As for the debate going on between Verizon and cable, it's quite obvious that the two sides remain far apart on tru2way, but both say they're more than willing now to pursue a solution that can bridge all video platforms.

— Jeff Baumgartner, Site Editor, Cable Digital News

(1)  | 
Comment  | 
Print  | 
Newest First  |  Oldest First  |  Threaded View        ADD A COMMENT
thebulk
50%
50%
thebulk,
User Rank: Light Sabre
12/5/2012 | 3:33:20 PM
re: Verizon Stokes a Tru2way Stalemate
Verizion likes to make waves. I think it is all misdirection. Look at this while I conceal this. I wonder what they are trying to keep us from noticing?
Featured Video
From The Founder
Light Reading is spending much of this year digging into the details of how automation technology will impact the comms market, but let's take a moment to also look at how automation is set to overturn the current world order by the middle of the century.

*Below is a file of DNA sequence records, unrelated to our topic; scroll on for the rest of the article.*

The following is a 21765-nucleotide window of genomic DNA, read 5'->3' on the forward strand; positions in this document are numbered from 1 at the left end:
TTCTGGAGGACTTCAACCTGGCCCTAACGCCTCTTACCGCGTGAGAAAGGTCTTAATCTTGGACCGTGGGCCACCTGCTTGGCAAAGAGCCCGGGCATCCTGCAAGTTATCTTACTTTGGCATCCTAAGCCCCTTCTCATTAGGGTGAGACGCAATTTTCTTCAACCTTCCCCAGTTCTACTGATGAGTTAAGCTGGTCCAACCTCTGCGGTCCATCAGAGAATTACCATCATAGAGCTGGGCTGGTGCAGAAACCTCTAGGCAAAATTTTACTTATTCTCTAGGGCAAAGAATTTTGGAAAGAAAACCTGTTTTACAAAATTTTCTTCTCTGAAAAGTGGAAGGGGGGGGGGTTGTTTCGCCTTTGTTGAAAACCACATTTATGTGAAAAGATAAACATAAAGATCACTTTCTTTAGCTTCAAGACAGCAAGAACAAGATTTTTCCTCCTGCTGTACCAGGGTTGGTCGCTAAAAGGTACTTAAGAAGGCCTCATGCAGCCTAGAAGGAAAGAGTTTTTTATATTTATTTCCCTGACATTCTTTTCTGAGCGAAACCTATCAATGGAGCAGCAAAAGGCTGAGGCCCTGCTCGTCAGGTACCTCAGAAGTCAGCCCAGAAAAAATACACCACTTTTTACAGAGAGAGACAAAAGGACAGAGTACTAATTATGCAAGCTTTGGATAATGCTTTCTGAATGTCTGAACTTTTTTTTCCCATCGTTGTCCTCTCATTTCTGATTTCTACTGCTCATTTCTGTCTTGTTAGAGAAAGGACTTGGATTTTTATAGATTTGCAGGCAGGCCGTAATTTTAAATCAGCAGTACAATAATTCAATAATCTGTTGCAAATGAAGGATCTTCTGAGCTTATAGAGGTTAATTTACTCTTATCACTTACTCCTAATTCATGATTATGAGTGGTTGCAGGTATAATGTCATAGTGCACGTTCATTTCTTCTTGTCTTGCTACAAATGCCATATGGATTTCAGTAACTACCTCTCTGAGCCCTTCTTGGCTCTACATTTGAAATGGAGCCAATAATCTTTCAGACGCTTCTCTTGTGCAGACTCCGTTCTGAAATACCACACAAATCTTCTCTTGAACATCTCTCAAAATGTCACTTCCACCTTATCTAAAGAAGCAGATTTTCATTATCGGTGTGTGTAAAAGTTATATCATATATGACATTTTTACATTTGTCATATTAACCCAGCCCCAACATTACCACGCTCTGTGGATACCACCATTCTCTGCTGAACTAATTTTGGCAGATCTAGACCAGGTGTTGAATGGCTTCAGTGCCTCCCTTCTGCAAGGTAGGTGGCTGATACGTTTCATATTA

Flash Poll
Upcoming Live Events
November 1, 2017, The Royal Garden Hotel
November 1, 2017, The Montcalm Marble Arch
November 2, 2017, 8 Northumberland Avenue, London, UK
November 2, 2017, 8 Northumberland Avenue London
November 10, 2017, The Westin Times Square, New York, NY
November 16, 2017, ExCel Centre, London
November 30, 2017, The Westin Times Square
May 14-17, 2018, Austin Convention Center
All Upcoming Live Events
Infographics
With the mobile ecosystem becoming increasingly vulnerable to security threats, AdaptiveMobile has laid out some of the key considerations for the wireless community.
Hot Topics
Muni Policies Stymie Edge Computing
Carol Wilson, Editor-at-large, 10/17/2017
'Brutal' Automation & the Looming Workforce Cull
Iain Morris, News Editor, 10/18/2017
Is US Lurching Back to Monopoly Status?
Carol Wilson, Editor-at-large, 10/16/2017
Pai's FCC Raises Alarms at Competitive Carriers
Carol Wilson, Editor-at-large, 10/16/2017